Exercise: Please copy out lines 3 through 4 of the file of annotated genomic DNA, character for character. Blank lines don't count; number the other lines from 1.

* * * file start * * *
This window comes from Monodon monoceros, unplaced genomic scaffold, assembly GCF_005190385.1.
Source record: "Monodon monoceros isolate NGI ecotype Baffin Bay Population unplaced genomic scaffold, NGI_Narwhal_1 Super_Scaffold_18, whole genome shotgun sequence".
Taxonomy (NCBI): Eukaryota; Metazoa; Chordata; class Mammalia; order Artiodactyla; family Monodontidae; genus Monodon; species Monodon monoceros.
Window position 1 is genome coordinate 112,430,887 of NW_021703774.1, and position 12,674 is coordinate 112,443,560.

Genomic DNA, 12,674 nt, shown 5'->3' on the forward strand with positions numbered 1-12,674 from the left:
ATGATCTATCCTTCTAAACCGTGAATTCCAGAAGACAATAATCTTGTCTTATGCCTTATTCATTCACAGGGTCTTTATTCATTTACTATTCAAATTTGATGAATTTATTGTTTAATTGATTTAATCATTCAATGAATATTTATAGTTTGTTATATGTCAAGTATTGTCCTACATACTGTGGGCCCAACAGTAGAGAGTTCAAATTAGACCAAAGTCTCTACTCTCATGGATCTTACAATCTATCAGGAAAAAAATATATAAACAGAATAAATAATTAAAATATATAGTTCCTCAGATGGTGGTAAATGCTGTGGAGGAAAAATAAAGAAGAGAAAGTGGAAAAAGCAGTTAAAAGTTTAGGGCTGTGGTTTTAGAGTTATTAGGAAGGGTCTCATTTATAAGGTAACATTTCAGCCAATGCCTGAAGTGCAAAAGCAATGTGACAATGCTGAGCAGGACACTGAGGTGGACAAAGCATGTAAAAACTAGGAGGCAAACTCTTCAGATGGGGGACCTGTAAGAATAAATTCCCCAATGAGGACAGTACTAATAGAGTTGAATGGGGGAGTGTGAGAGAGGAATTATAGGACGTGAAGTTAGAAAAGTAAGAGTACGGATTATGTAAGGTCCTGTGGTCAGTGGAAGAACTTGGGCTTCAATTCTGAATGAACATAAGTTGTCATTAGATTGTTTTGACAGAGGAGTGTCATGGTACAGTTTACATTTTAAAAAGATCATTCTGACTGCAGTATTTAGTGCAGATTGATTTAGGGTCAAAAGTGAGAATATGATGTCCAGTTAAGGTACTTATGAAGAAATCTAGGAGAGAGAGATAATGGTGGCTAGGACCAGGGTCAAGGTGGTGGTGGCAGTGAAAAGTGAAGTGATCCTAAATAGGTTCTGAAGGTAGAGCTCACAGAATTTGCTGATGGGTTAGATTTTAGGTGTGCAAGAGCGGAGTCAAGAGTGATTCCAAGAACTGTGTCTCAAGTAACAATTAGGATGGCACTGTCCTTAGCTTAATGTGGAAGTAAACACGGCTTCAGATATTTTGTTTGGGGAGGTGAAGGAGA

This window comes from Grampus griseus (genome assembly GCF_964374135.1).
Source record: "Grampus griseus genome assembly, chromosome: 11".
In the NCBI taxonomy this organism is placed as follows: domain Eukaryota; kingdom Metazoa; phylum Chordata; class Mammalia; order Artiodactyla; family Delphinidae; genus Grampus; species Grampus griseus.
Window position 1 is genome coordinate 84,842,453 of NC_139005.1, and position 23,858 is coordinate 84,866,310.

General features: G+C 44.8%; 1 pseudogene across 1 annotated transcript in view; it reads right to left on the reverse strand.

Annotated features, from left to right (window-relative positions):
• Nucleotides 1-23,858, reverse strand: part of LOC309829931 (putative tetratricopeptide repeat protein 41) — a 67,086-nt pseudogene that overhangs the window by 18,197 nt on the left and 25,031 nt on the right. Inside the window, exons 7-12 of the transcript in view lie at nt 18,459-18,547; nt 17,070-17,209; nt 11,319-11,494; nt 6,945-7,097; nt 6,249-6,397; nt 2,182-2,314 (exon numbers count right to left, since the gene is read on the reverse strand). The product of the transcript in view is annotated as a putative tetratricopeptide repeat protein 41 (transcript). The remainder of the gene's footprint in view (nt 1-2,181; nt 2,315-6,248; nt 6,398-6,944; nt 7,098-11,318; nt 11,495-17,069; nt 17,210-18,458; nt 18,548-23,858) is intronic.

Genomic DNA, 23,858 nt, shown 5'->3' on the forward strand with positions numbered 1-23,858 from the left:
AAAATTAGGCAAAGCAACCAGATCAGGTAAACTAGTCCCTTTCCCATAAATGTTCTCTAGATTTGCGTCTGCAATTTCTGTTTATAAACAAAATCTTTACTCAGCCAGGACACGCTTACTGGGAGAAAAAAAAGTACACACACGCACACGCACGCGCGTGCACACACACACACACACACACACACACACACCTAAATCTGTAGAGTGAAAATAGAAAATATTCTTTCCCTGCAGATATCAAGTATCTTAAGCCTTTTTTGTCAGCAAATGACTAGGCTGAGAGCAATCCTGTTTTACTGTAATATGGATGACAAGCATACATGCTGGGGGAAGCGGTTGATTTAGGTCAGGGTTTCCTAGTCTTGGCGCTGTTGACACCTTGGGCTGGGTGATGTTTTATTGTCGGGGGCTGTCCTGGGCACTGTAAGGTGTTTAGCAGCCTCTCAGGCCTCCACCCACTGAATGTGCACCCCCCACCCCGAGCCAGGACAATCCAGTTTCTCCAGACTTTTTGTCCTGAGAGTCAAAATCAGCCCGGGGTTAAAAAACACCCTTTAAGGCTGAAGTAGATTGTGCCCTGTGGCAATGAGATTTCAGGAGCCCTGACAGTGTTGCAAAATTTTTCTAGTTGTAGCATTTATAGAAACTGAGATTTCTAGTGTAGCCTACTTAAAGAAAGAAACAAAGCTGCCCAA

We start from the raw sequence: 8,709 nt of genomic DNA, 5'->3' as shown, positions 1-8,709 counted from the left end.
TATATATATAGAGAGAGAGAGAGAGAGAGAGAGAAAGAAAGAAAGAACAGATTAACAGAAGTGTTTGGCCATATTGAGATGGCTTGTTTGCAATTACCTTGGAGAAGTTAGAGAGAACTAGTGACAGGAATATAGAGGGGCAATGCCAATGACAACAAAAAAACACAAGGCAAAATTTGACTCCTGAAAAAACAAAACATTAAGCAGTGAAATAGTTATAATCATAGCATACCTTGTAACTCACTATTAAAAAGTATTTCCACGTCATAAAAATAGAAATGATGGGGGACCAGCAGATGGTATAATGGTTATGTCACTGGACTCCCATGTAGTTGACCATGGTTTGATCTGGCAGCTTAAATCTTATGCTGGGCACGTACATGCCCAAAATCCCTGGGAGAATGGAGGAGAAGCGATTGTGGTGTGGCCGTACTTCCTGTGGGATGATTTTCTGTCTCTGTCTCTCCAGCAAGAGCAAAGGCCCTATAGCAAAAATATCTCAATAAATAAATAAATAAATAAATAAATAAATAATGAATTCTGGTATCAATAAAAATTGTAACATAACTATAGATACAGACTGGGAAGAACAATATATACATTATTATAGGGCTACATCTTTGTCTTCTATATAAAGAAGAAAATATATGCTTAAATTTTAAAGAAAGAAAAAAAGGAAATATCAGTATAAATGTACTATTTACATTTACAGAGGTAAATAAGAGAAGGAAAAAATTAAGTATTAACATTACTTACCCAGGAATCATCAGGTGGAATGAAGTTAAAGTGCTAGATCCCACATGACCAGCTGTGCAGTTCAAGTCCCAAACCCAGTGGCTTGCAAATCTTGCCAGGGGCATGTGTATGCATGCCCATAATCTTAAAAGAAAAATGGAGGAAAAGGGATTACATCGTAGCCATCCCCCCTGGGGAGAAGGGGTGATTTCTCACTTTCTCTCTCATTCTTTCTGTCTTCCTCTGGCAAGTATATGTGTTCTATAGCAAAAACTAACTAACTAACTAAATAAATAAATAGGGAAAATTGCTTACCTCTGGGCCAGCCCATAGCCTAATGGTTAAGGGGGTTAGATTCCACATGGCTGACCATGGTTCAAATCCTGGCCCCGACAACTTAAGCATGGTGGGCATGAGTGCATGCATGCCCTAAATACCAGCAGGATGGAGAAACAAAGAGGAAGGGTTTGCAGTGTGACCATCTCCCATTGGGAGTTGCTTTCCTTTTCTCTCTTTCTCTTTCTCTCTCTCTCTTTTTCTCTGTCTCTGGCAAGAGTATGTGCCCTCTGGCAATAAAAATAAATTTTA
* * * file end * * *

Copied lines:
Taxonomy (NCBI): Eukaryota; Metazoa; Chordata; class Mammalia; order Artiodactyla; family Monodontidae; genus Monodon; species Monodon monoceros.
Window position 1 is genome coordinate 112,430,887 of NW_021703774.1, and position 12,674 is coordinate 112,443,560.